NBC has announced that it will offer a service that allows users to download the company’s most popular television shows directly from their site. The problem? The service is in direct conflict with their Hulu but is too good an opportunity to pass up.
Hulu, of course, is the NBC-News. Corp joint venture which was supposed to be their answer to YouTube. However, with the announcement of a much more convenient download option (which promises to be better than the ad-supported online streaming model that ABC uses), NBC may kill effectively put an end to Hulu before the service even comes out of private beta and that’s a good thing.
NBC’s move comes as companies throughout the television business search for new economic models in the face of enormous changes in the business. Networks continue to lose audience share, and viewers — especially many of the highly prized viewers under 30 years old — are increasingly demanding control of their program choices, insisting on being able to watch shows when, where and how they want.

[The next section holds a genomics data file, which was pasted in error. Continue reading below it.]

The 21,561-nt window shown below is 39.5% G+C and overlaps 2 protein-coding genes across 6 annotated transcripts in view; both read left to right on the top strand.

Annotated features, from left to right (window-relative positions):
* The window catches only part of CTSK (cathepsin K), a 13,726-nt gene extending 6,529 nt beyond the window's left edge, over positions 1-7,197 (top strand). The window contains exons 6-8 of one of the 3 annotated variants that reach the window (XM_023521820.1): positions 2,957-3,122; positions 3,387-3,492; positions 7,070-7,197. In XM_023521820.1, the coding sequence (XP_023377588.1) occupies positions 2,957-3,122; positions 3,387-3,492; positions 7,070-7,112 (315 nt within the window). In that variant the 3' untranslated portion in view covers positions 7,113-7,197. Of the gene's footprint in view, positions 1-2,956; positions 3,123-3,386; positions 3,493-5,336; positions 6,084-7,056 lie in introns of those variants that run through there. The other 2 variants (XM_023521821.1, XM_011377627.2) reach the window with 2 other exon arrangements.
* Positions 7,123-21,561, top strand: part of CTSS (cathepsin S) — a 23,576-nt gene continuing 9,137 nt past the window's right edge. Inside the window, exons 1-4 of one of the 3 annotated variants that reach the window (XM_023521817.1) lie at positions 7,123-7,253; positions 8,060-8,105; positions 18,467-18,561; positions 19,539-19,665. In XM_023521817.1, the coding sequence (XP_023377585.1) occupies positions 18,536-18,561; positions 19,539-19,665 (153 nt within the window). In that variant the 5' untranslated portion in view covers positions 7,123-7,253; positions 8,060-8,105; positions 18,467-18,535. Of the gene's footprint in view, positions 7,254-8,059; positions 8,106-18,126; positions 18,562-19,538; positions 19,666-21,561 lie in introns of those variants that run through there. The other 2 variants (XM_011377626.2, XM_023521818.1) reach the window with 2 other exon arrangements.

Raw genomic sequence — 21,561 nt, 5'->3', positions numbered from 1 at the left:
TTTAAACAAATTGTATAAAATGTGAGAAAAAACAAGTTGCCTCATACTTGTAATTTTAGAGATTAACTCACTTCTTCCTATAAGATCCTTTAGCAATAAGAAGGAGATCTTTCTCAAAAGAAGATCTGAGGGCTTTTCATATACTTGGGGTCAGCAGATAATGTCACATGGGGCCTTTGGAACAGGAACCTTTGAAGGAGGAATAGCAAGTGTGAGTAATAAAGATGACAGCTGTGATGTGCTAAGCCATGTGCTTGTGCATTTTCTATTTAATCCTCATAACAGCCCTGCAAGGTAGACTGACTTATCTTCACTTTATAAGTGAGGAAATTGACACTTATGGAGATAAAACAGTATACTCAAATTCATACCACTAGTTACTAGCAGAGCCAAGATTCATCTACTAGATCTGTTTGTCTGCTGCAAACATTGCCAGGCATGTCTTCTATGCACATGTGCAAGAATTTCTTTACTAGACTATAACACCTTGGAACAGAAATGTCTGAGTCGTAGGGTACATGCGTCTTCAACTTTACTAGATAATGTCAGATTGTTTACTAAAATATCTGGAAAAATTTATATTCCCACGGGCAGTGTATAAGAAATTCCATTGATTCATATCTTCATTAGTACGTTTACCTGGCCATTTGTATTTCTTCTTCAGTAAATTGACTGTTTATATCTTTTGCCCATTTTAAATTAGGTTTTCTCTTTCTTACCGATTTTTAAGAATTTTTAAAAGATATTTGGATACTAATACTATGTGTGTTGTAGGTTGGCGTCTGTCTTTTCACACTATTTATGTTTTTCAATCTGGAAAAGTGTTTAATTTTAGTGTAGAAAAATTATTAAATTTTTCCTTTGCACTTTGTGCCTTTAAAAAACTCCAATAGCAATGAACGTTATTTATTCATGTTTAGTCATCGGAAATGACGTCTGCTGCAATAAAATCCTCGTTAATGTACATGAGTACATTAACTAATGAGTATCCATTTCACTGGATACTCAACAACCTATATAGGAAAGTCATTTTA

The move actually makes much more sense than Hulu ever did. With the launch of NBC Direct, they are really moving towards the next evolution of content delivery and giving the consumers exactly what they want. We’ve seen YouTube and it’s ad-supported online video streaming model, as well as iTunes’ paid video download model; NBC takes the best of both models, which results in the convenience of an iTunes download (portability, time-shifting, etc.) and a YouTube video (i.e. no cost to consumers), and gives us a near-ideal way to get our content: anytime, anywhere, and at no cost.
NBC Direct does everything that consumers have been asking for and strikes out at most arguments that people make for pirating content. With the option of completely free and automatic delivery of content to you and the luxury of being able to watch it whenever you want, the arguments for pirating content begin to dwindle. As for Hulu, well we all knew this would happen.